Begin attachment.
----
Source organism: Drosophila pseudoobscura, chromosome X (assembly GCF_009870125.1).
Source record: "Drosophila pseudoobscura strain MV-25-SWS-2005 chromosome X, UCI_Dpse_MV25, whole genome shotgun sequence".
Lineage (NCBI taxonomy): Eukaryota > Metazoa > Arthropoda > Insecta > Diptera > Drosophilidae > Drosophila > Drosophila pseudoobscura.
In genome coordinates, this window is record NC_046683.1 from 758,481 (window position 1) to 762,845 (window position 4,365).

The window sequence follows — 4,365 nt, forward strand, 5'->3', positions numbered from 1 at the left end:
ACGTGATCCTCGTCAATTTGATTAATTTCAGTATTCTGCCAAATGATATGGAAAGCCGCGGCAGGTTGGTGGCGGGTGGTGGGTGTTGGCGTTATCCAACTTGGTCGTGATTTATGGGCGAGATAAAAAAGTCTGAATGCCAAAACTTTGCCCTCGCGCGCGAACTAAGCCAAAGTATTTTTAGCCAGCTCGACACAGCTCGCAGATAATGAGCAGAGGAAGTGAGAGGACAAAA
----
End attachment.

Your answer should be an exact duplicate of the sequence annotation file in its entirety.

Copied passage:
Source organism: Drosophila pseudoobscura, chromosome X (assembly GCF_009870125.1).
Source record: "Drosophila pseudoobscura strain MV-25-SWS-2005 chromosome X, UCI_Dpse_MV25, whole genome shotgun sequence".
Lineage (NCBI taxonomy): Eukaryota > Metazoa > Arthropoda > Insecta > Diptera > Drosophilidae > Drosophila > Drosophila pseudoobscura.
In genome coordinates, this window is record NC_046683.1 from 758,481 (window position 1) to 762,845 (window position 4,365).

The window sequence follows — 4,365 nt, forward strand, 5'->3', positions numbered from 1 at the left end:
ACGTGATCCTCGTCAATTTGATTAATTTCAGTATTCTGCCAAATGATATGGAAAGCCGCGGCAGGTTGGTGGCGGGTGGTGGGTGTTGGCGTTATCCAACTTGGTCGTGATTTATGGGCGAGATAAAAAAGTCTGAATGCCAAAACTTTGCCCTCGCGCGCGAACTAAGCCAAAGTATTTTTAGCCAGCTCGACACAGCTCGCAGATAATGAGCAGAGGAAGTGAGAGGACAAAA